Wherever there is communication, there are proofs. For how else can one convince oneself that the information presented by another party is reliable? Everyone uses proofs, though some may do so without knowing it (somewhat like a hero of Molière who realized one day that he was speaking prose for fifty years).
The mathematical study of proofs emerged in the bold program by David Hilbert who coined the term Beweistheorie (Proof Theory). In this program, the role of proof theory was to provide a formal model of a rigorous mathematical proof and to show, by analysing this model, that no contradiction in Mathematics can ever arise. Even though Hilbert’s dream did not materialize in its full extent, through groundbreaking insights of Kurt Gödel and Gerhard Gentzen, for the first time the concept of proof was put in the center of a mathematical study. Through a progress that followed, in the course of the second half of the XXth century, proof theory reached the status of one of the cornerstones of modern logic.
In the recent years, formal methods that originated in mathematical logic and in proof theory itself have witnessed a tremendous growth in applications. This included the quick progress in the areas of Computer Science such as formal verification, automated proof search, proof assistants, proof complexity, and new applications in mathematics such as proof mining. On the other hand, formal proofs also infiltrated into other areas previously not prone to formal analysis, be it formal epistemology or logic in law. All these exciting developments lead to a much more varied landscape of research around the notion of proof than the world had previously seen and lead to a rapid diversification of the field.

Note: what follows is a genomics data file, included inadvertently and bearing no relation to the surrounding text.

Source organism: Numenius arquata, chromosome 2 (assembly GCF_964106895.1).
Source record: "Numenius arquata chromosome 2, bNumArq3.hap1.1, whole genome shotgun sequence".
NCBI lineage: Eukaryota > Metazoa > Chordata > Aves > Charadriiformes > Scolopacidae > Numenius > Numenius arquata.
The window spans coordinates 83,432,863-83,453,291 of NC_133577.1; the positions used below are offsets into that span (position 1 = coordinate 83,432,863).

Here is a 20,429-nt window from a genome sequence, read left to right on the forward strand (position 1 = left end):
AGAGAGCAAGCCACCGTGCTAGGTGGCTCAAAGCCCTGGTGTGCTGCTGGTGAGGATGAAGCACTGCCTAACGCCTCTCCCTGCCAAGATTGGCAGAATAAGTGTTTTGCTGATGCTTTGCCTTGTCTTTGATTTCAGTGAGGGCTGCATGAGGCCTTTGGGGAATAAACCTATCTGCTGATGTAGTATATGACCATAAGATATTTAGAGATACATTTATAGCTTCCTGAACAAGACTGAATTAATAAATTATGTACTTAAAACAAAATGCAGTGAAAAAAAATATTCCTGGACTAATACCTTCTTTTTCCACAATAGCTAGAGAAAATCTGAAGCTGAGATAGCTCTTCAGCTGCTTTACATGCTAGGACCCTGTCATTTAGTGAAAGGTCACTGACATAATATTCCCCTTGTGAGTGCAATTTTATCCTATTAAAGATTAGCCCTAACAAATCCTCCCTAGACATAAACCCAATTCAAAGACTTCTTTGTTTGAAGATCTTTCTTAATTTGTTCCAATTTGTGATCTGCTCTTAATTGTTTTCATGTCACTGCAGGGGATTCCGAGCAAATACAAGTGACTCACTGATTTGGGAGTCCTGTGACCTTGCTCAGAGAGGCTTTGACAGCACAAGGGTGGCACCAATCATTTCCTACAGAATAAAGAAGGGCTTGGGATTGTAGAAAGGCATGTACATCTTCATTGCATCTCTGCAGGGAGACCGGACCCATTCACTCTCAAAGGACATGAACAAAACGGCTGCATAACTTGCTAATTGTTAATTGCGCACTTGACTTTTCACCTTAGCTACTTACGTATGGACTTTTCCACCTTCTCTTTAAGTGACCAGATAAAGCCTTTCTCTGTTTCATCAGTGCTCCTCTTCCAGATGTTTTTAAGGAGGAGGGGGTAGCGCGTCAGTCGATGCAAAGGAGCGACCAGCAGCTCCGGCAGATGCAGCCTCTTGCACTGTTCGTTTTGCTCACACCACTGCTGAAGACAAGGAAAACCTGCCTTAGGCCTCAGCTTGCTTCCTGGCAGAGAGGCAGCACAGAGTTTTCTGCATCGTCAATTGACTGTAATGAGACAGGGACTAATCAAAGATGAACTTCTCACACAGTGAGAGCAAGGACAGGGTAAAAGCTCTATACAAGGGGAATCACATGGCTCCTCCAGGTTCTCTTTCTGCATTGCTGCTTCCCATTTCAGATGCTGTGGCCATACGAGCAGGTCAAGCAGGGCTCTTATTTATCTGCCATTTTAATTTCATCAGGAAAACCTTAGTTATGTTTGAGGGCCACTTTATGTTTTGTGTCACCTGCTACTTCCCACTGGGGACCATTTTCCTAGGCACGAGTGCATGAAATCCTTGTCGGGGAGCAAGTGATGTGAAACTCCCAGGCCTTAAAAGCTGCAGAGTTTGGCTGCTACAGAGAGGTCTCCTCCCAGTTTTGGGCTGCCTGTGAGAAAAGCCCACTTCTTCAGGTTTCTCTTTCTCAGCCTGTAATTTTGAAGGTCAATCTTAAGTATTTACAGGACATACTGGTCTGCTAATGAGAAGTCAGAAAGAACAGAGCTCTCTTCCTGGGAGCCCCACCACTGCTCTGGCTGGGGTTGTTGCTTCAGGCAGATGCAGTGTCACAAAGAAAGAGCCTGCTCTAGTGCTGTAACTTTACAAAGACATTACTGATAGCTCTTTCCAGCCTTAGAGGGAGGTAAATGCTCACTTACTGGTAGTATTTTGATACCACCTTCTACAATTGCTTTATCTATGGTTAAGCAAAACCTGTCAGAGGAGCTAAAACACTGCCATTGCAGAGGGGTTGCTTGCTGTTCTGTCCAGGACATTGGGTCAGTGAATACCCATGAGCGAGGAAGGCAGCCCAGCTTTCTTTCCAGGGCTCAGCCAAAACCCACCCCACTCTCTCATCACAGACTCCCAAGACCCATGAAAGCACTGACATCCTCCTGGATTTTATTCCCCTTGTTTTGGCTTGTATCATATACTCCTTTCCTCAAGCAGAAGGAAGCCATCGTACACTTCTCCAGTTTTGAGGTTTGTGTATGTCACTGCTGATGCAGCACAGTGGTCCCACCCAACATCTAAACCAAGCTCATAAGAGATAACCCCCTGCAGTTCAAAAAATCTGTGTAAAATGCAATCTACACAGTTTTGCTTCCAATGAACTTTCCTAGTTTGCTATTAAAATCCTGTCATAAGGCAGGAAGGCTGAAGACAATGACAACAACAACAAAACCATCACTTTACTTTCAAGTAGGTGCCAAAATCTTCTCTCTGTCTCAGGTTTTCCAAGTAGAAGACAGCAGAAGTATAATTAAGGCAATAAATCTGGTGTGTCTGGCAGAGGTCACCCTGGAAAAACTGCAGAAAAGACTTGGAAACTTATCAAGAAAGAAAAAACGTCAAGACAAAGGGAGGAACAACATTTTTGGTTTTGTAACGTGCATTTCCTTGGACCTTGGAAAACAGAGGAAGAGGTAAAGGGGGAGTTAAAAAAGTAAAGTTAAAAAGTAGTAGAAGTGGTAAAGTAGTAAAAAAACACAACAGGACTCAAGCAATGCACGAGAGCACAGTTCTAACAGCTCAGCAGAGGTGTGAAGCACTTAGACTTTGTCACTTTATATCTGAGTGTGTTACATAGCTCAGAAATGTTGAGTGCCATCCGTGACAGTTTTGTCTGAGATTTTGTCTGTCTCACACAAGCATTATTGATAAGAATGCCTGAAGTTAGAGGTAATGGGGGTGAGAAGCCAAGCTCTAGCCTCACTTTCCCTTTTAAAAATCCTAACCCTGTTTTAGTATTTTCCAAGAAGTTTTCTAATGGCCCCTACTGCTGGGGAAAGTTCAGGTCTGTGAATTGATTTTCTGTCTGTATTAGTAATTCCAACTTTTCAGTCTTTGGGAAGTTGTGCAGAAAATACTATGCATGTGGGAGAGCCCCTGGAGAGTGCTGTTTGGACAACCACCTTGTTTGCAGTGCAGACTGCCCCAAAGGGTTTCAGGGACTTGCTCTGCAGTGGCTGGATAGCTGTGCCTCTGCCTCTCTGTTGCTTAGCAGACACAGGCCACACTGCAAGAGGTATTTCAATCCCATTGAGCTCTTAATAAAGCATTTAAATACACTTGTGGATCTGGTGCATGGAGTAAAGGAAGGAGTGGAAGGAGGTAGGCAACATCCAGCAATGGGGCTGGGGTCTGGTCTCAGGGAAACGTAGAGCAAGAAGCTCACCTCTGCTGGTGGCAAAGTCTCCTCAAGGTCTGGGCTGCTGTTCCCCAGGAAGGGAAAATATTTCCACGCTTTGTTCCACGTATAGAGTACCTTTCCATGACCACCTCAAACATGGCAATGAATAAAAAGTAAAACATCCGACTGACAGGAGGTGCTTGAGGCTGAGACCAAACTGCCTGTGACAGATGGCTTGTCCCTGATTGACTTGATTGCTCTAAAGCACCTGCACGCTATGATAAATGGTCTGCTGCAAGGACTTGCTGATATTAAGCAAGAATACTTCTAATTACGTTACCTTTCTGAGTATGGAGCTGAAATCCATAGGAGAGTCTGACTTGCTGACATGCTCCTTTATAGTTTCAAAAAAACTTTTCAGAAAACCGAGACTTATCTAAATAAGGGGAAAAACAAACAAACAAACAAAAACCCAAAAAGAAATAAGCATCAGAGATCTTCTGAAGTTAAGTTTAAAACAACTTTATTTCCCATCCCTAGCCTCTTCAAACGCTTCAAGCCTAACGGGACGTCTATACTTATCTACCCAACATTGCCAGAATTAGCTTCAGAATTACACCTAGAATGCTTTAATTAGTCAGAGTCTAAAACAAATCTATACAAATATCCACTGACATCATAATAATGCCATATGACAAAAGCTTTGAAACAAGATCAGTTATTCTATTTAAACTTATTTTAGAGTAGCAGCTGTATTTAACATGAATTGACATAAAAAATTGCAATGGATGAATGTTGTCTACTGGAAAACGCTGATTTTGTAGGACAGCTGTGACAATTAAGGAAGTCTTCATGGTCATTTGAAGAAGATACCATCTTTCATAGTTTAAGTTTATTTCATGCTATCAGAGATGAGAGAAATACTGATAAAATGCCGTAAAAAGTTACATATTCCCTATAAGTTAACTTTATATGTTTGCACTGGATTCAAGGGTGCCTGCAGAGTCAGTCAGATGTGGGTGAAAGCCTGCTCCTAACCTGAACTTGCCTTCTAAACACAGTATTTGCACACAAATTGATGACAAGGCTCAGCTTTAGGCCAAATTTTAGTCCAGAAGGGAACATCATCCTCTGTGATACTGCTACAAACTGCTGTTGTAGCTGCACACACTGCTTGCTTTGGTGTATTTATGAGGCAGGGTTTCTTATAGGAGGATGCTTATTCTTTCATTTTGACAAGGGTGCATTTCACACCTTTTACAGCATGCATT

We believe that the time has now come for a consolidation of knowledge accumulated in the study of formal proofs and of the community of proof researchers. We thereby proclaim the organization of the Proof Society whose main aims are:
- To support the research on the notion of “proof” in its broadest sense, through a series of suitable activities;
- To be therefore inclusive in reaching out to all scientific areas which consider “proof” as an object in their studies;
- To enable the community to shape its future by identifying, formulating and communicating its most important goals;
- To actively promote “proof” to increase its visibility and representation in the larger scientific community and society.